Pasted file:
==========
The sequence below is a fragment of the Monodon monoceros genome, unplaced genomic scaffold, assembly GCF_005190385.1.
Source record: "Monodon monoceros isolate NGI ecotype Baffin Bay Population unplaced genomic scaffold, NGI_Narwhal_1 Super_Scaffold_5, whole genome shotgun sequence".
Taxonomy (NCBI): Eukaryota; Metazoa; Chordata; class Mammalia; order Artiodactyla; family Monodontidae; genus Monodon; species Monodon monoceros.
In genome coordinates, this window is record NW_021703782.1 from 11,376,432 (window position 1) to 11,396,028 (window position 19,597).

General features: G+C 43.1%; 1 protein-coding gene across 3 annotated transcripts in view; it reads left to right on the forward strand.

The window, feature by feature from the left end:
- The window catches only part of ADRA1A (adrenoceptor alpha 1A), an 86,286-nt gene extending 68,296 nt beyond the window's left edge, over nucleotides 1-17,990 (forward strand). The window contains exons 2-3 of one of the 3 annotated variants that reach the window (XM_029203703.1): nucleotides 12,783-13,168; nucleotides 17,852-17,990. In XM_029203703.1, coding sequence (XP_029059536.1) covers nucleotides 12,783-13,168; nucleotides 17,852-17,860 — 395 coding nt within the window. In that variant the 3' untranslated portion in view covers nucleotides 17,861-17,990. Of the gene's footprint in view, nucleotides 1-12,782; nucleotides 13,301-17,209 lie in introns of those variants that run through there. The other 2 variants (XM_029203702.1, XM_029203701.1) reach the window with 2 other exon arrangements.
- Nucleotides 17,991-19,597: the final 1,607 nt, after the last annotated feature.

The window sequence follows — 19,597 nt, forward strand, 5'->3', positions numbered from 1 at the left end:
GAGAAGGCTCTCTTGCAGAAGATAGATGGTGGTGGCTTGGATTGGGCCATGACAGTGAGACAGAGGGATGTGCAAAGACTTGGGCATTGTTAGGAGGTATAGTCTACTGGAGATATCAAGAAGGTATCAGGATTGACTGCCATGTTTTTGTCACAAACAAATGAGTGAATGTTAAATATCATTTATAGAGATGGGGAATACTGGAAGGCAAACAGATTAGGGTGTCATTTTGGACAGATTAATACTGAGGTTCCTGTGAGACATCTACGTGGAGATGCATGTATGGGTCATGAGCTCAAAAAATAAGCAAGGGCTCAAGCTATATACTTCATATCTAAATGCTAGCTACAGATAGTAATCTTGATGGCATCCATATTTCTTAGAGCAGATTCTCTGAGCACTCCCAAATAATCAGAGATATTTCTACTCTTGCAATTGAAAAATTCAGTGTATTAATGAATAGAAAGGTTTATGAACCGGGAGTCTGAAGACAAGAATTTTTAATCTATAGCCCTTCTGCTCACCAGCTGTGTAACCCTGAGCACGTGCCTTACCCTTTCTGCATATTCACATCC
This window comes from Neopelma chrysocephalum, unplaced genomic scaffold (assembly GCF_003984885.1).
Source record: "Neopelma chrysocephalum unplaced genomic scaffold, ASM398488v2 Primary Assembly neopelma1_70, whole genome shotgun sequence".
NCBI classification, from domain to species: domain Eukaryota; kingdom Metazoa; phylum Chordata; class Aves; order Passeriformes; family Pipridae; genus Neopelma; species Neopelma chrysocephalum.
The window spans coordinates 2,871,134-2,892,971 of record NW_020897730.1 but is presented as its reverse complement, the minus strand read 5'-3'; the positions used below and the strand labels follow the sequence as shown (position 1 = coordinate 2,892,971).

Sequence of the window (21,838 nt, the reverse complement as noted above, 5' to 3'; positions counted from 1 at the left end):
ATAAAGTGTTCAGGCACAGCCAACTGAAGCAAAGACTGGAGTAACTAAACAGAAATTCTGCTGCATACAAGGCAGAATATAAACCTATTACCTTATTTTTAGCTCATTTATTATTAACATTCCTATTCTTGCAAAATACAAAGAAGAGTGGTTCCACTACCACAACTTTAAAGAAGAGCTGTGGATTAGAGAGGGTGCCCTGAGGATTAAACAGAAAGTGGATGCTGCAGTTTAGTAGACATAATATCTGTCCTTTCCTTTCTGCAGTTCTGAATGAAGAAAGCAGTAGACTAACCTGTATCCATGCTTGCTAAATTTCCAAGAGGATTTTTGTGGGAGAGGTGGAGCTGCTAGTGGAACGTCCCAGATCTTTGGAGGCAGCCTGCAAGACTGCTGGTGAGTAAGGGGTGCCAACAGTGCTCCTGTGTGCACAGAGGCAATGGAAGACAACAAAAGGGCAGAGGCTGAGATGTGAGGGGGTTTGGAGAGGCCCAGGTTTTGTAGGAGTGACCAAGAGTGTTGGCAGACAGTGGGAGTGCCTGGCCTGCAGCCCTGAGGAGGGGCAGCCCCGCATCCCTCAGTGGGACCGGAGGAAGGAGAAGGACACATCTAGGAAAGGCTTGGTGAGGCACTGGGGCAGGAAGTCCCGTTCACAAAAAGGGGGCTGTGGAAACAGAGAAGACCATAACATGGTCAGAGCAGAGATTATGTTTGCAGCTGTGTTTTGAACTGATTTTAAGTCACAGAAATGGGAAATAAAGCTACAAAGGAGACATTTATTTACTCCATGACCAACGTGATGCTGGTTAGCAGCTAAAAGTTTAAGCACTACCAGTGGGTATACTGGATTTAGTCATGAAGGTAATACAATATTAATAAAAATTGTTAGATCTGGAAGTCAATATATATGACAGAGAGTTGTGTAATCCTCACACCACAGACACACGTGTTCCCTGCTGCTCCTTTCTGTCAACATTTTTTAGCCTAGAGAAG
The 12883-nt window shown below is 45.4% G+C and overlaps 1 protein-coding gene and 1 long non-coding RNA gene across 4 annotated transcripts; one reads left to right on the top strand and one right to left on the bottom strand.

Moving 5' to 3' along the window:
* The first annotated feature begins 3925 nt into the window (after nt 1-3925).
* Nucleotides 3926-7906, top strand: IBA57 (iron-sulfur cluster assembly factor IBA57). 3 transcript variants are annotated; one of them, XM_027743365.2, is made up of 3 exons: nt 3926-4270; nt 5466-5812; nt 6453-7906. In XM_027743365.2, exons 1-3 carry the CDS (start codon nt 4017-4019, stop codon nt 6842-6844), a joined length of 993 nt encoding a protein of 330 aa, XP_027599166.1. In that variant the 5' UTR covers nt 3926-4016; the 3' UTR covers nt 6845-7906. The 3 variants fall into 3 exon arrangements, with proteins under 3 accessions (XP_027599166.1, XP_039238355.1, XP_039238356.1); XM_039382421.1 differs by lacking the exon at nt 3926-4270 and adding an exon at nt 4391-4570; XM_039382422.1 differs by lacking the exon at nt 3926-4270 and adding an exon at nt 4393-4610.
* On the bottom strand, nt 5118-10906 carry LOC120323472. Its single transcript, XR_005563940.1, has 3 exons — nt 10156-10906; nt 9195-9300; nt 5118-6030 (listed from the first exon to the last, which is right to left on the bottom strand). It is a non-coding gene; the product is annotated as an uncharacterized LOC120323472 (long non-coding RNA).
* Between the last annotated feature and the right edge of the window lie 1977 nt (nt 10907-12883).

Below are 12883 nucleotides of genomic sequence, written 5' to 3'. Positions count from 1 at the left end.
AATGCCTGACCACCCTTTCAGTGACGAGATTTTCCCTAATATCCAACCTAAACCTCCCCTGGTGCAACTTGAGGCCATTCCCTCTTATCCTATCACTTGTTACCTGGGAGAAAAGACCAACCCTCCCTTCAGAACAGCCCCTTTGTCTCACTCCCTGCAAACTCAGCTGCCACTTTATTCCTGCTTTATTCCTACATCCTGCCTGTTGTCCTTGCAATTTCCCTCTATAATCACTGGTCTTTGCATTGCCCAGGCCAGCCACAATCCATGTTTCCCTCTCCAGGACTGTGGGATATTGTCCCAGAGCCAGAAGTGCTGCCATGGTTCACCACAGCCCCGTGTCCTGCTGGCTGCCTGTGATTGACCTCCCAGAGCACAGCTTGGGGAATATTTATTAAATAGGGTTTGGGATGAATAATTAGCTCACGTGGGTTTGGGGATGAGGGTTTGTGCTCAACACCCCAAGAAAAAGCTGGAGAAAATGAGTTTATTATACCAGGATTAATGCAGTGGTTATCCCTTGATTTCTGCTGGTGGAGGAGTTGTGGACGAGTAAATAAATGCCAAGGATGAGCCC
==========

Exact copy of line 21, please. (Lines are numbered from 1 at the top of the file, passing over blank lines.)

* On the bottom strand, nt 5118-10906 carry LOC120323472. Its single transcript, XR_005563940.1, has 3 exons — nt 10156-10906; nt 9195-9300; nt 5118-6030 (listed from the first exon to the last, which is right to left on the bottom strand). It is a non-coding gene; the product is annotated as an uncharacterized LOC120323472 (long non-coding RNA).